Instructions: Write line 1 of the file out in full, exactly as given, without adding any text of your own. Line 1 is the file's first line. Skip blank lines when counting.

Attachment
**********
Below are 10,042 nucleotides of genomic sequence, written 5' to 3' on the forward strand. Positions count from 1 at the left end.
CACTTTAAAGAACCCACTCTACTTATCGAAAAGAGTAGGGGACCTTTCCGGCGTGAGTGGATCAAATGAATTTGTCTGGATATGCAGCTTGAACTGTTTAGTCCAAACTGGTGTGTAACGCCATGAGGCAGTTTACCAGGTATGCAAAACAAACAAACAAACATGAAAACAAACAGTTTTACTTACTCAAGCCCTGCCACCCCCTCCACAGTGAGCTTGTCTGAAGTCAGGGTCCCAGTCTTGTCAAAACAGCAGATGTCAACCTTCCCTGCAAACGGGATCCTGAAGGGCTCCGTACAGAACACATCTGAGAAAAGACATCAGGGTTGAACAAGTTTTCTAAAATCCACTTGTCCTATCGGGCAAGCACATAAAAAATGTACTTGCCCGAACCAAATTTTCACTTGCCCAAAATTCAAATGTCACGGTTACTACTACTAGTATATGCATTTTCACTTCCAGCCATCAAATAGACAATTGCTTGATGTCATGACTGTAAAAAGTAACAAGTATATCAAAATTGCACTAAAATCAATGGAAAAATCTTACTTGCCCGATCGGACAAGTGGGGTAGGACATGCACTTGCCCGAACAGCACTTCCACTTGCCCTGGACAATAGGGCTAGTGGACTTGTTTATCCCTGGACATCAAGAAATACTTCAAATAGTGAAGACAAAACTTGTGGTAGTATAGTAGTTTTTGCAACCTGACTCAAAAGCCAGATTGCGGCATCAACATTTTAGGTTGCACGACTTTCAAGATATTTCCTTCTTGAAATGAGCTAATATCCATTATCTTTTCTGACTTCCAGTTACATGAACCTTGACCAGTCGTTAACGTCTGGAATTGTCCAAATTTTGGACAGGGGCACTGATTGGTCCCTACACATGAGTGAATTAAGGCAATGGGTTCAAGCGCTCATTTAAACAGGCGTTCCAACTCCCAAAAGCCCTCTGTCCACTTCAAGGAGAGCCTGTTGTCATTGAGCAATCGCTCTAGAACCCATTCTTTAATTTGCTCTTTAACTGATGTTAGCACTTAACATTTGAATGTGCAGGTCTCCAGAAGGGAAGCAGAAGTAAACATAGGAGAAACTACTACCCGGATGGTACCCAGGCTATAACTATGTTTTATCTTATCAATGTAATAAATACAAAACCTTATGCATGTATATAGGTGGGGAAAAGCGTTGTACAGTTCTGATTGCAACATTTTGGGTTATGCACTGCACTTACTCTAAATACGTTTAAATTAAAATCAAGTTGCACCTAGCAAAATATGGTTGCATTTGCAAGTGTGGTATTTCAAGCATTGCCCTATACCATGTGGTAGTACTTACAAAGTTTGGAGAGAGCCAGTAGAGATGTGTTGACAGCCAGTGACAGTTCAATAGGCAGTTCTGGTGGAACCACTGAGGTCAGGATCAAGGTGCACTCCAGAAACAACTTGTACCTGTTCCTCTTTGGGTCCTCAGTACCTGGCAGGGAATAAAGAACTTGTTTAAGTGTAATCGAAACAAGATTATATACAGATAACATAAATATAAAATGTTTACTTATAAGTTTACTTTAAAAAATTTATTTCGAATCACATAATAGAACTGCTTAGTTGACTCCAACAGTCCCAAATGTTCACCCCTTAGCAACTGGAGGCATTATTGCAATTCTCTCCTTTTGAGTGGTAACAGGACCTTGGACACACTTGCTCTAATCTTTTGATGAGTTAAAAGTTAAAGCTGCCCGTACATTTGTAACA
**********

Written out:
Below are 10,042 nucleotides of genomic sequence, written 5' to 3' on the forward strand. Positions count from 1 at the left end.